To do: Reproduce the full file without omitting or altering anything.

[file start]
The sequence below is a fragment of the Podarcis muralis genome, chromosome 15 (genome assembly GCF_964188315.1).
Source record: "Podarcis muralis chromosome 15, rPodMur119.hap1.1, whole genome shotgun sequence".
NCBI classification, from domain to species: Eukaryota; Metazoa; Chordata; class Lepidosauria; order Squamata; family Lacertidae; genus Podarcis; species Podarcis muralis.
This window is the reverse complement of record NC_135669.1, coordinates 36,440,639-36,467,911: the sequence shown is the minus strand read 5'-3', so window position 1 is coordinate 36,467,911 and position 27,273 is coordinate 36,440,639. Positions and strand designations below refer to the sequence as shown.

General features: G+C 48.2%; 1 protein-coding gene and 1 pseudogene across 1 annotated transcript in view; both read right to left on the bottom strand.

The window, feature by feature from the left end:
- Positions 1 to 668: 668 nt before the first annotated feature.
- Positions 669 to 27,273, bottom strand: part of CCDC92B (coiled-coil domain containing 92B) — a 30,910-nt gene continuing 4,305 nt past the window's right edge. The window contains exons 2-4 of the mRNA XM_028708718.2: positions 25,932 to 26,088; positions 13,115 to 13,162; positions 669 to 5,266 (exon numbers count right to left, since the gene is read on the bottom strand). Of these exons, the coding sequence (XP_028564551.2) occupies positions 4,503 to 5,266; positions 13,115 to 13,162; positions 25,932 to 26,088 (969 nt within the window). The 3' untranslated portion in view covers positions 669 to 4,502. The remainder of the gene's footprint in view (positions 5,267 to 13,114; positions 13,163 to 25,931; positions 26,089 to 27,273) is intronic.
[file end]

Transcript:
The sequence below is a fragment of the Podarcis muralis genome, chromosome 15 (genome assembly GCF_964188315.1).
Source record: "Podarcis muralis chromosome 15, rPodMur119.hap1.1, whole genome shotgun sequence".
NCBI classification, from domain to species: Eukaryota; Metazoa; Chordata; class Lepidosauria; order Squamata; family Lacertidae; genus Podarcis; species Podarcis muralis.
This window is the reverse complement of record NC_135669.1, coordinates 36,440,639-36,467,911: the sequence shown is the minus strand read 5'-3', so window position 1 is coordinate 36,467,911 and position 27,273 is coordinate 36,440,639. Positions and strand designations below refer to the sequence as shown.

General features: G+C 48.2%; 1 protein-coding gene and 1 pseudogene across 1 annotated transcript in view; both read right to left on the bottom strand.

The window, feature by feature from the left end:
- Positions 1 to 668: 668 nt before the first annotated feature.
- Positions 669 to 27,273, bottom strand: part of CCDC92B (coiled-coil domain containing 92B) — a 30,910-nt gene continuing 4,305 nt past the window's right edge. The window contains exons 2-4 of the mRNA XM_028708718.2: positions 25,932 to 26,088; positions 13,115 to 13,162; positions 669 to 5,266 (exon numbers count right to left, since the gene is read on the bottom strand). Of these exons, the coding sequence (XP_028564551.2) occupies positions 4,503 to 5,266; positions 13,115 to 13,162; positions 25,932 to 26,088 (969 nt within the window). The 3' untranslated portion in view covers positions 669 to 4,502. The remainder of the gene's footprint in view (positions 5,267 to 13,114; positions 13,163 to 25,931; positions 26,089 to 27,273) is intronic.